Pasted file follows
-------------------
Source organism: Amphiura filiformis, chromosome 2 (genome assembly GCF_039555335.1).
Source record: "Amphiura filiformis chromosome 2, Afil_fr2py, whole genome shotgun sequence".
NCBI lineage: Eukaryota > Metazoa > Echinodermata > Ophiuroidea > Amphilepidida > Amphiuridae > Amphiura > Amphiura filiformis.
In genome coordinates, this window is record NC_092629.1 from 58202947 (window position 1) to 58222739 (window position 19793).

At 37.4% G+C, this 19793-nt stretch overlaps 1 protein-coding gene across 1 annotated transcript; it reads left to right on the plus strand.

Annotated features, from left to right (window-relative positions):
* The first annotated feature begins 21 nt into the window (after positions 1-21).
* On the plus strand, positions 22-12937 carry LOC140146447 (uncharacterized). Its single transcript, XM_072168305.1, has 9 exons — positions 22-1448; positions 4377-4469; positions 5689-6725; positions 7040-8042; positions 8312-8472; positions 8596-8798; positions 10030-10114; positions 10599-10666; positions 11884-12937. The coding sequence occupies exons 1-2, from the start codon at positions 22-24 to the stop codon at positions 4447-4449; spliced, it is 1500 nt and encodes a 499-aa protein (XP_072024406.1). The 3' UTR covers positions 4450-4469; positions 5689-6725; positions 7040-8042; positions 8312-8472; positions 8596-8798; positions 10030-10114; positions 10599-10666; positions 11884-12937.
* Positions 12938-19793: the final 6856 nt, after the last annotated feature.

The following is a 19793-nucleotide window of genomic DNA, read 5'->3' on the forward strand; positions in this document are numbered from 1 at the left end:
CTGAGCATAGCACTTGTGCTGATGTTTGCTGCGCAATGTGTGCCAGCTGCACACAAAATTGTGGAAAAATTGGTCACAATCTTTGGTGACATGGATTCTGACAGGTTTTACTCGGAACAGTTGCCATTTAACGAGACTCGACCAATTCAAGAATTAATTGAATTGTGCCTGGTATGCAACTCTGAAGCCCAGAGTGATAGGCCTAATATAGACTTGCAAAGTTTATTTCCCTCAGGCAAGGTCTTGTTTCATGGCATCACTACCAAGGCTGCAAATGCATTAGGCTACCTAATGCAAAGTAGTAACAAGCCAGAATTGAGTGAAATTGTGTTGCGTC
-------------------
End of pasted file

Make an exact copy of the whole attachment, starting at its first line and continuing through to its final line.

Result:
Source organism: Amphiura filiformis, chromosome 2 (genome assembly GCF_039555335.1).
Source record: "Amphiura filiformis chromosome 2, Afil_fr2py, whole genome shotgun sequence".
NCBI lineage: Eukaryota > Metazoa > Echinodermata > Ophiuroidea > Amphilepidida > Amphiuridae > Amphiura > Amphiura filiformis.
In genome coordinates, this window is record NC_092629.1 from 58202947 (window position 1) to 58222739 (window position 19793).

At 37.4% G+C, this 19793-nt stretch overlaps 1 protein-coding gene across 1 annotated transcript; it reads left to right on the plus strand.

Annotated features, from left to right (window-relative positions):
* The first annotated feature begins 21 nt into the window (after positions 1-21).
* On the plus strand, positions 22-12937 carry LOC140146447 (uncharacterized). Its single transcript, XM_072168305.1, has 9 exons — positions 22-1448; positions 4377-4469; positions 5689-6725; positions 7040-8042; positions 8312-8472; positions 8596-8798; positions 10030-10114; positions 10599-10666; positions 11884-12937. The coding sequence occupies exons 1-2, from the start codon at positions 22-24 to the stop codon at positions 4447-4449; spliced, it is 1500 nt and encodes a 499-aa protein (XP_072024406.1). The 3' UTR covers positions 4450-4469; positions 5689-6725; positions 7040-8042; positions 8312-8472; positions 8596-8798; positions 10030-10114; positions 10599-10666; positions 11884-12937.
* Positions 12938-19793: the final 6856 nt, after the last annotated feature.

The following is a 19793-nucleotide window of genomic DNA, read 5'->3' on the forward strand; positions in this document are numbered from 1 at the left end:
CTGAGCATAGCACTTGTGCTGATGTTTGCTGCGCAATGTGTGCCAGCTGCACACAAAATTGTGGAAAAATTGGTCACAATCTTTGGTGACATGGATTCTGACAGGTTTTACTCGGAACAGTTGCCATTTAACGAGACTCGACCAATTCAAGAATTAATTGAATTGTGCCTGGTATGCAACTCTGAAGCCCAGAGTGATAGGCCTAATATAGACTTGCAAAGTTTATTTCCCTCAGGCAAGGTCTTGTTTCATGGCATCACTACCAAGGCTGCAAATGCATTAGGCTACCTAATGCAAAGTAGTAACAAGCCAGAATTGAGTGAAATTGTGTTGCGTC